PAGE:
Can a Smartphone Do What Your Doctor Does?

Dr. Meera Dalal tests a smartphone app that measures blood pressure at TEDMED. (Image courtesy TEDMED)

By Meera Dalal, M.D.

During our medical training, we're taught to gather and use information from three sources: a patient history, a physical exam and lab tests. By far the most difficult to master is the physical exam. A good exam requires knowledge of anatomy and physiology, and awareness of normal variations that allow a doctor to recognize abnormalities.

Technology can help, and at TedMed 2013, the SmartPhone Physical exhibit by MedGadget/Nurture showcased some of the latest advances. The goal was to bring complex tests that are pricey to perform with traditional equipment into primary care clinics.

The result: accessible, affordable $200 phone accessories, most of them approved by the U.S. Food and Drug Administration as "equivalency standards," meaning they're equal to the industry standard. This technology could improve access to these tests, cut down on referrals, and provide overall better care.

"It's great for primary care physicians, new doctors with less experience, teaching and even some patients," said Shiv Gaglani, a medical student at Johns Hopkins and curator of the exhibit. "Some physicians can go through their entire training without really learning to look into an eye."

But I was skeptical. In medicine, we learn to question everything. If my own mother came to me saying hugs were good for a cold, I would take the hug, then ask to see the evidence. So I decided to try it out. Gaglani would be my "doctor" for this 10-minute exam using the following gadgets:

Blood Pressure Monitor by Withings and Blood Oxygen Monitor by iSp02

We started off, like in all physical exams, by taking the vital signs: blood pressure, heart rate, and oxygenation. The screen buzzed with colorful readings and real-time measurements, and then uploaded my information into an iPad, where I could get it through an app. It was a start, but I wasn't that impressed. The technology for "automated vital signs" had been around for a while, and a few years ago I taught my 7-year-old cousin how to use the machine on my grandmother.

ECG Cellphone Case by AliveCor

By squeezing my thumbs onto the metal plates of this iPhone cover, I was able to get a partial ECG that was uploaded and emailed to me. Interesting! One of the problems physicians have is that patients with heart symptoms often improve and the ECG normalizes by the time they see the doctor. This device was simple enough that patients with symptoms could get this cell phone case and be taught how to use it. So the next time symptoms occurred, we could get an ECG from during the cardiac event. One of the women who tried it earlier had palpitations during her exam and was diagnosed with a rhythm abnormality.

iExaminer by Welch Allyn

The eye exam, or "fundoscopy," is the only way we can look directly at blood vessels inside the body without having to cut anything open. It can tell us a lot about diseases such as high blood pressure and diabetes. Unfortunately, it takes a lot of practice, so many of us end up referred to an ophthalmologist. The iExaminer was able to take an impressive visual photo of the inside of my eye and turn it into a .pdf.


This smartphone looked at lung function, which usually is tested at a special lab during an uncomfortable exam. Guidelines for chronic lung diseases such as asthma, cystic fibrosis and chronic obstructive pulmonary disease suggest these tests should be done regularly, but because it is often inconvenient to make a separate trip, they're underused. It would be great if these tests were more accessible.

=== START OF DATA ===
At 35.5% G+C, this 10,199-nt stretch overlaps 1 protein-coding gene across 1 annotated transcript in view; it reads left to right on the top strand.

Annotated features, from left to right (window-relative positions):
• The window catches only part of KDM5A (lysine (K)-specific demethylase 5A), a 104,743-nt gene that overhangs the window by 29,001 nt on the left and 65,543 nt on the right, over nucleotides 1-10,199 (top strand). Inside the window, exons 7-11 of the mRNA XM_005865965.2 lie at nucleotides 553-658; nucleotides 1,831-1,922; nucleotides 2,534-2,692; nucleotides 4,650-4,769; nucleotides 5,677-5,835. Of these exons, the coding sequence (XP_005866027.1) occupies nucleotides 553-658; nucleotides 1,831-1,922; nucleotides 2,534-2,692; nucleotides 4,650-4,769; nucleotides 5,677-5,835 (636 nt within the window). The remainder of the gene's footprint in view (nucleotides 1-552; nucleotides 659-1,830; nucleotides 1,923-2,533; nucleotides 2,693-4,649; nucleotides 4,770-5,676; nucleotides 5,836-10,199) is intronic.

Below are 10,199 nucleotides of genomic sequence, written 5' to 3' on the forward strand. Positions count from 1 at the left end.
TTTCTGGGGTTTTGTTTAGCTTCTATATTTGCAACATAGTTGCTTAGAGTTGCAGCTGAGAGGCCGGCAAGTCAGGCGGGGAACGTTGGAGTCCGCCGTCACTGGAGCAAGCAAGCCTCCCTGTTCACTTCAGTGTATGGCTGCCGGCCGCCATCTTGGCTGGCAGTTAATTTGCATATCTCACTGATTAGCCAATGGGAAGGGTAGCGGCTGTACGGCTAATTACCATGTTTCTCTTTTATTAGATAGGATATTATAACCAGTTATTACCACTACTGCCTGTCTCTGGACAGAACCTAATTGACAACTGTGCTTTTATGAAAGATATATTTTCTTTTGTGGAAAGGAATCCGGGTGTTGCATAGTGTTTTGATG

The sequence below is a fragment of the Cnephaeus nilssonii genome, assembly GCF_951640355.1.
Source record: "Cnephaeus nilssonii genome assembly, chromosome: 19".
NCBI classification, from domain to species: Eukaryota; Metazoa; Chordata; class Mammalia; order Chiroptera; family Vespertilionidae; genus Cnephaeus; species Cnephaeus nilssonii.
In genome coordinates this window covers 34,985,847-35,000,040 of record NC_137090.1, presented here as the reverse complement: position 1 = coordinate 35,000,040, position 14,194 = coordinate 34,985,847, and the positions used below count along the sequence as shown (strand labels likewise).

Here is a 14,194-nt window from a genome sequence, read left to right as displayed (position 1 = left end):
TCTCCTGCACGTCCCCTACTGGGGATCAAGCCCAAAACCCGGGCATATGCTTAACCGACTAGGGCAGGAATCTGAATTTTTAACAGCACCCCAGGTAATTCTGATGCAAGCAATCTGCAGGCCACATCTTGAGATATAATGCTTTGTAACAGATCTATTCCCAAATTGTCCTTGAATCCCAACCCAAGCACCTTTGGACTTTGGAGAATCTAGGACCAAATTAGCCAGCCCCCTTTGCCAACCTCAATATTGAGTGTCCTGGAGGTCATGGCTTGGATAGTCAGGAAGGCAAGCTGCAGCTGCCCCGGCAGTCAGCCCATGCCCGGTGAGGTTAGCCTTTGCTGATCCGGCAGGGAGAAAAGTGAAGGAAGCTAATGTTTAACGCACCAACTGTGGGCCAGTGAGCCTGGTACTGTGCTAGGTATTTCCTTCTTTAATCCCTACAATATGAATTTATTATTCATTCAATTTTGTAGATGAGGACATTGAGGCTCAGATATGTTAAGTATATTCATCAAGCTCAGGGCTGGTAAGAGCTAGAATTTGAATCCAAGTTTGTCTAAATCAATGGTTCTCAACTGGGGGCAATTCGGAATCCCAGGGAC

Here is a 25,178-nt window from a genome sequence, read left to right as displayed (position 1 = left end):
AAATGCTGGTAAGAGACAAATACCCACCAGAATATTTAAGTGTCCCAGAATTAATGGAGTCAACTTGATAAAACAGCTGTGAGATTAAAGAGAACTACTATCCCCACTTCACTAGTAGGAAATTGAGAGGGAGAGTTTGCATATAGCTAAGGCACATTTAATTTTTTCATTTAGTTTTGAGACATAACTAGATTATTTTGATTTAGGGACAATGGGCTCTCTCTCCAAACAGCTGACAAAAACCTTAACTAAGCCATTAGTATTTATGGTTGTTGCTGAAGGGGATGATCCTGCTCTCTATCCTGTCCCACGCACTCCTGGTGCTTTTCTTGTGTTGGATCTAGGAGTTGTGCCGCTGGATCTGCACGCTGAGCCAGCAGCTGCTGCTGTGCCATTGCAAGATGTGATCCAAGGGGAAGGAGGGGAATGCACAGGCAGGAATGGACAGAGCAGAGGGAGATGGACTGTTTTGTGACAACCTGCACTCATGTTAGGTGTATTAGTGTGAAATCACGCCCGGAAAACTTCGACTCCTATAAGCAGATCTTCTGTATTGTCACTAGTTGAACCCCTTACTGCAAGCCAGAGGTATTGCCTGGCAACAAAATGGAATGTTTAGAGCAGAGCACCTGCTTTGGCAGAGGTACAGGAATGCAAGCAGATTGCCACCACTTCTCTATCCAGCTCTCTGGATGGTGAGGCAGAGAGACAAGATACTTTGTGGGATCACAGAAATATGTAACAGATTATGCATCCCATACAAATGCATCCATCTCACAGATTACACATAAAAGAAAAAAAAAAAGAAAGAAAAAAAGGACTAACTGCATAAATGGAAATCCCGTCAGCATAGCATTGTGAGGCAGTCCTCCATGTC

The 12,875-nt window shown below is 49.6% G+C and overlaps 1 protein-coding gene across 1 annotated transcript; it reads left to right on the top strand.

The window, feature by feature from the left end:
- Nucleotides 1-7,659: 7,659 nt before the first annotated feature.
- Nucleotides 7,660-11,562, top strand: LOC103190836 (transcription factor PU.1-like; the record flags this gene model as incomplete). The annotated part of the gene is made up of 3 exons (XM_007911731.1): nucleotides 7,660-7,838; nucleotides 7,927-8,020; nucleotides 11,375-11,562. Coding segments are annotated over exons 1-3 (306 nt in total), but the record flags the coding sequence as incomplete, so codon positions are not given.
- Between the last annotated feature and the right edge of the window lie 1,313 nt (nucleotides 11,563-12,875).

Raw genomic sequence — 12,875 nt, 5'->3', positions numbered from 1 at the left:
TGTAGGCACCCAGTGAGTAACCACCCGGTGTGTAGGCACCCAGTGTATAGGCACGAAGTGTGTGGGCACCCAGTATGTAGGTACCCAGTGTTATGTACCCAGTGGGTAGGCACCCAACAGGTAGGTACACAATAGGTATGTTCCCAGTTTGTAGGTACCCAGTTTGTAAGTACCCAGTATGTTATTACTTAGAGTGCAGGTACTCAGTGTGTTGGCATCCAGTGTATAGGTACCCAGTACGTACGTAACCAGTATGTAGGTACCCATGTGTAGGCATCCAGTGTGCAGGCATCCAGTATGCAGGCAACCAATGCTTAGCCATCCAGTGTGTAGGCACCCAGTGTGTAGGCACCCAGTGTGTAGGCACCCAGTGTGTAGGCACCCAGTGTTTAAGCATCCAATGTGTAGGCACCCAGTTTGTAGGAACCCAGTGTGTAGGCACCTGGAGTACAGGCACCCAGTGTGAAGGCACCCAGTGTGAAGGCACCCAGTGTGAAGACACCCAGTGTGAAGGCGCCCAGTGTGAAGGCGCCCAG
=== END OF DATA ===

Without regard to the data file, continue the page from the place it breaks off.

"Unlike the lab machine, which uses pressure, this device uses sound and has been shown to be almost as accurate," said SpiroSmart co-creator Mayank Goel. "This opens up so many doors; imagine even being able to do this test over the phone!"

Other devices included ThinkLabs' ds32A digital stethoscope that records body sounds (like heart murmurs), the MobiUS SP1 handheld ultrasound machine that looked at the carotid arteries in the neck and was surprisingly accurate compared to the full ultrasound machines, and an otoscope that looked at my eardrum and took a picture.

Overall, I was grudgingly impressed. The devices seemed to combine the best parts of human experience and technology, using technology to gather reliable information, especially for those with less experience, and the physician to interpret the results.

Studies looking at "inter-rater reliability," the concept of how likely is it that different people interpreting the same physical exam sign will get the same diagnosis, show that technology is often better for gathering consistently objective information.

The long lineup at the SmartPhone Physical Booth at TedMed included the surgeon general and Dr. Daniel Kraft, faculty chair of medicine at Singularity University in San Diego, who was impressed by the potential for improving access to care, whether in remote areas or overseas.

"It can enable primary care anywhere. And even though we need to do more testing to ensure accuracy, the potential is great," Kraft said.

One of the problems, however, is that each device has to be attached to the phone in a separate way, and data is uploaded to different apps, creating a huge amount of information to sift through.

"Our ability to gather data is overtaking our ability to pare it down and use it to improve our health," said TedMed editor-in-chief John Benditt.

And it's true. The creation of complex devices and technology is surpassing our ability to learn it and use it to its full potential before the "next big thing" comes out. What I'd really like to see is an ECG machine and BP machine that combines data with the lung machine and uploads it to the same profile. Arguably, the next big challenge in medicine may not be the creation of new technology but finding a way to integrate existing ones.